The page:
--This text refers to an out of print or unavailable edition of this title.

About the Author

DIMITRI A. CHRISTAKIS, MD, MPH, is a pediatrician, epidemiologist, and associate professor at the University of Washington School of Medicine. The author of more than 80 research publications and one pediatric textbook, he teaches pediatrics at the Children's Hospital of Seattle.

FREDERICK J. ZIMMERMAN, PhD, is an economist, child development expert, and assistant professor at the University of Washington School of Public Health. He has authored more than 30 articles on issues relating to the well-being of children. Together, Dr. Christakis and Dr. Zimmerman codirect UW's Child Health Institute.

--This text refers to an out of print or unavailable edition of this title.
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Product Details

  • Hardcover: 256 pages
  • Publisher: Rodale Books (August 22, 2006)
  • Language: English
  • ISBN-10: 1594862761
  • ASIN: B0015DCQTO
  • Product Dimensions: 9.3 x 6.4 x 1 inches
  • Shipping Weight: 1 pounds
  • Average Customer Review: 4.8 out of 5 stars  See all reviews (12 customer reviews)
  • Amazon Best Sellers Rank: #3,187,811 in Books (See Top 100 in Books)

Customer Reviews

Top Customer Reviews

By J. Broestler on January 7, 2007
Format: Hardcover
I picked this book up already convinced that t.v. is basically the worst thing that ever happened to society, so I was skeptical to say the least. However, as the authors state, their intent is to admit that t.v. is here to stay, and for the overwhelming majority, getting totally rid of it would not be an option, and offer guidance in how to make watching it as beneficial as possible.

What this amounts to, it seems, is telling readers that your children under 7 are basically confined to 'Sesame Street', 'Mister Rodger's Neighborhood', 'Blues Clues', and nature shows on Discovery channel. I found their assessment of Sesame Street a little over the top in their praise of its supposed benefits, though later on in the book they admit that merchandising has begun to compromise the integrity of the show and its imitators. The fact is, there are a number of major studies that have directly challenged the ability of shows like Sesame Street to produce real-life results in reading and mathematics, and much of the research the authors cite as supportive of the show was done or funded by the creators of the show themselves, a definite conflict of interest when funding is on the line.

The research on content in terms of sexuality, violence, and materialism that is dealt with is pretty accurate. My biggest disappointment was that the authors failed to spend any real time dealing with the long term effects of visual media on learning ability at the neurological level, a subject that in and of itself makes one quite wary of significant exposure to television. There was maybe a paragraph or two, but that's all.

Overall, the impression I got was that the authors have an underlying uneasiness with the whole idea of t.v.
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Format: Hardcover
This book is a "must-read" for every parent. As the parent of a toddler, I was wondering when I could introduce my child to "Sesame Street" and whether there is truly any value in such programs. This book answered those questions and so many more. In a clear, highly entertaining, and non-judgmental way, the authors skillfully weave together research findings about the effect of television on children (birth through adolescence) into a highly readable book. Various putative effects of television are discussed: obesity, lowered attention span, propensity toward drinking, smoking, and violent behavior. Instead of lecturing parents about what they must do, the book serves as a guide, informing parents of what the research tells us (much of it surprising) and encouraging them to weigh the information and decide what is best for their own children. I particularly appreciated the sensitivity toward gender issues and the information about how television might affect girls differently than boys. Normally I read at least two books about a subject I want to learn about. This is book is so good, I feel like I've gotten all the information I need.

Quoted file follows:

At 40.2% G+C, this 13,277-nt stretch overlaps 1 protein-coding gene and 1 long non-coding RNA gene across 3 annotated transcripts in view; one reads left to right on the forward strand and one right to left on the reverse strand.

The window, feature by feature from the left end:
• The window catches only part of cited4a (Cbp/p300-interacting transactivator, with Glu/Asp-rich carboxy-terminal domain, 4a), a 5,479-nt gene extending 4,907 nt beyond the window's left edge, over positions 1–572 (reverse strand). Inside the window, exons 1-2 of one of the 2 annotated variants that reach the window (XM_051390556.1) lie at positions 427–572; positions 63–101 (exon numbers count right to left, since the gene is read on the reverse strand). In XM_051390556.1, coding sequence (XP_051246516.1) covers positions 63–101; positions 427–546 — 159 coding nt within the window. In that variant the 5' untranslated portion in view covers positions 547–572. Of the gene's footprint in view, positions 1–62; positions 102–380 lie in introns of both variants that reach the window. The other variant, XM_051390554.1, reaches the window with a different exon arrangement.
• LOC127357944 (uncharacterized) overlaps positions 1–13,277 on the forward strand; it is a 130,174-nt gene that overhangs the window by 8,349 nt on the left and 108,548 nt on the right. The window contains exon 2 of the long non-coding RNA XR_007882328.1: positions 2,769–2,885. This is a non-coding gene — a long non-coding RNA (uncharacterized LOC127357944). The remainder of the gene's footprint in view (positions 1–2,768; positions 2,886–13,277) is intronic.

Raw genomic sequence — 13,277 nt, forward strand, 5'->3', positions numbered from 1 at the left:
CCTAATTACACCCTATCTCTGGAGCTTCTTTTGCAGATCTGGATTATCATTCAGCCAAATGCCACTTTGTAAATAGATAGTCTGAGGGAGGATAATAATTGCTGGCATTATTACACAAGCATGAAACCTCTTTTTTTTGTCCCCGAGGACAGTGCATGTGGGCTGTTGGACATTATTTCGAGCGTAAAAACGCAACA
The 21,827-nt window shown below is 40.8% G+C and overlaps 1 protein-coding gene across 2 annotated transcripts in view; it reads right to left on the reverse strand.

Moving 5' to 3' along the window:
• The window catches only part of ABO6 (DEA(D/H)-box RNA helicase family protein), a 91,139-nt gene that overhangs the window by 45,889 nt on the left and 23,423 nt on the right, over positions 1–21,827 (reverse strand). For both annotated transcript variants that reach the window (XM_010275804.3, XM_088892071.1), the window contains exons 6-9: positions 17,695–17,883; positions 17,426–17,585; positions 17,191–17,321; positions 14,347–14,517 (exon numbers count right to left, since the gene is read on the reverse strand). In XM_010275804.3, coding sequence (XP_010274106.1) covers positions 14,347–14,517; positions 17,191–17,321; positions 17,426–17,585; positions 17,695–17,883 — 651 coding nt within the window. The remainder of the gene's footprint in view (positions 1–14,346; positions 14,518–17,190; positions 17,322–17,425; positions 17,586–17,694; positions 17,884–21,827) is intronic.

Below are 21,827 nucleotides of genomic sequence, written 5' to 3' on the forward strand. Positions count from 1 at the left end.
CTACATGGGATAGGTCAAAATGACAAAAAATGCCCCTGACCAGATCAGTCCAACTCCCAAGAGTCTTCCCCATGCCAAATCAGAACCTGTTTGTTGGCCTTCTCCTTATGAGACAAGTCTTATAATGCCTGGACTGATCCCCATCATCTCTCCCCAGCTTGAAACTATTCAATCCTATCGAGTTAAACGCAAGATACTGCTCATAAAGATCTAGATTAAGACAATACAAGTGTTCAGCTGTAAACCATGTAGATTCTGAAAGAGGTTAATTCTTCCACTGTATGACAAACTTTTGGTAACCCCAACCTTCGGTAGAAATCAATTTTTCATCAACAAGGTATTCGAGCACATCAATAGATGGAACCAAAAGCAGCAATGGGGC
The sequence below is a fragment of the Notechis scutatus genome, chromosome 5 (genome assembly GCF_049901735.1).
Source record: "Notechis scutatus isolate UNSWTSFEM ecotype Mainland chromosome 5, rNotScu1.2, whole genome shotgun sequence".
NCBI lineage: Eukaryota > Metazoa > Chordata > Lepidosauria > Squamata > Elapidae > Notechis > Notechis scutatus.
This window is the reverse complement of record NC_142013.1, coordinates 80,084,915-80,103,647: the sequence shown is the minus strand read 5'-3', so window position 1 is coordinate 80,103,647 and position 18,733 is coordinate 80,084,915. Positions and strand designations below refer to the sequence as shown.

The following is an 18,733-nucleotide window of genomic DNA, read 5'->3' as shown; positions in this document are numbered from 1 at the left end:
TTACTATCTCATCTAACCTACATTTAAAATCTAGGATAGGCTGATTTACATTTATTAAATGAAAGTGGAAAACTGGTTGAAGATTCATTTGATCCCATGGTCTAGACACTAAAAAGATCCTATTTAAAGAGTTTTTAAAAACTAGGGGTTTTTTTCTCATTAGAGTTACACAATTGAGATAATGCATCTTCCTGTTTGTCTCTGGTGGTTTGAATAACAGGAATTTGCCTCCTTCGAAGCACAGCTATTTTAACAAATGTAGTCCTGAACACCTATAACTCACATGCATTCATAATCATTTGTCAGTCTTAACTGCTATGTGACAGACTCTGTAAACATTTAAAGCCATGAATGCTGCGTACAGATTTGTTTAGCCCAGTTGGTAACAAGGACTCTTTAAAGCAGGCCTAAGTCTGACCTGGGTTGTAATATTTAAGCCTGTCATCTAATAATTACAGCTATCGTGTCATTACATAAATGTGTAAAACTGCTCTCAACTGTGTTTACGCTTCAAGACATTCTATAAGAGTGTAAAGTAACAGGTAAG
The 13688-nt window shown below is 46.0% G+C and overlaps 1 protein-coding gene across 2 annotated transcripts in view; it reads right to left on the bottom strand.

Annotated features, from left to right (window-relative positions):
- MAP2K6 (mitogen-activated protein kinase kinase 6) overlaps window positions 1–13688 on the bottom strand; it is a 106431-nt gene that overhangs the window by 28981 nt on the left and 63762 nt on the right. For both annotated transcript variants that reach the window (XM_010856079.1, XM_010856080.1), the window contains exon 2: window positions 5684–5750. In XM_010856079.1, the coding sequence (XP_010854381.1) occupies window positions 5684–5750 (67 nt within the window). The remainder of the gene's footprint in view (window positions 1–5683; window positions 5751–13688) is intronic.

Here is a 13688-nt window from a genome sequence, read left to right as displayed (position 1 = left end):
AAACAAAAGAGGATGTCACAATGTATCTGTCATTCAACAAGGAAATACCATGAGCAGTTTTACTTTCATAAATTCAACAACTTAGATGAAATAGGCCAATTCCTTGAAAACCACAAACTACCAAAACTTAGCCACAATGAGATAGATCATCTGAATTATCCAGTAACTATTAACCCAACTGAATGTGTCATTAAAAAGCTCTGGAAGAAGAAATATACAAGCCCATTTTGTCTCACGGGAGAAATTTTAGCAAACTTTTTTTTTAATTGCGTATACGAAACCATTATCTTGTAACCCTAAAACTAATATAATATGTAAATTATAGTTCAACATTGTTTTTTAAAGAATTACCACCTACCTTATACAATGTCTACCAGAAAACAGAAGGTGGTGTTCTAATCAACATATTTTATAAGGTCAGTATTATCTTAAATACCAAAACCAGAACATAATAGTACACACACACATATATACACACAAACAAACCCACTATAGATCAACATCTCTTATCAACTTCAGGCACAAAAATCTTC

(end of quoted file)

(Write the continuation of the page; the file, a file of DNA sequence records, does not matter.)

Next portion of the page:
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Format: Hardcover
I found this book to offer great practical advice for parents around letting your kids watch TV. It was especially enlightening to read about how TV can impact sleep patterns. I also loved the tips at the end of each chapter. I would recommend this book to any parent with young kids.
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Format: Hardcover
As a pediatrician, I have waited a long time for a resource like The Elephant in the Living Room. It is clearly written, full of balanced and wise advice and invaluable to professionals who care for children and parents, alike. I appreciate the fresh approach to this important topic without preaching or overwhelming the reader with judgment.
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By NSW on September 1, 2006
Format: Hardcover
At last, a book that helps involved parents make informed and thoughtful decisions about the ubiquitous TV. It's hard to believe that it's taken so long for this type of book to be written, but what a reflief that it finally has. As the father of a lively 6 year old boy, I've yet to come across a book related to parenting that is so readable while being interesting, relevant to day-to-day life, and genuinely useful. It's changed the way I think about TV, and I suspect it will actually improve that life of our family over the long haul (no small claim).
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Format: Hardcover
TV has been around for over 50 years and has become for most, an unquestioned or unexamined part of life. It just IS. Is what? Good for you? Bad for you? How do we know? We should be critically examining many facets of our culture. But how? Pediatrician and scientist Christakis and Zimmerman give us ways to decide by presenting reasoned opinion backed up by studies in a very accessible way. The concepts are mostly intuitive but not easy for many of us to act upon to benefit our children. Much of what kids watch on TV isn't good for them, nor for society. They give good guidelines for how to use the beast. Ignore this book at your grandchildren's peril.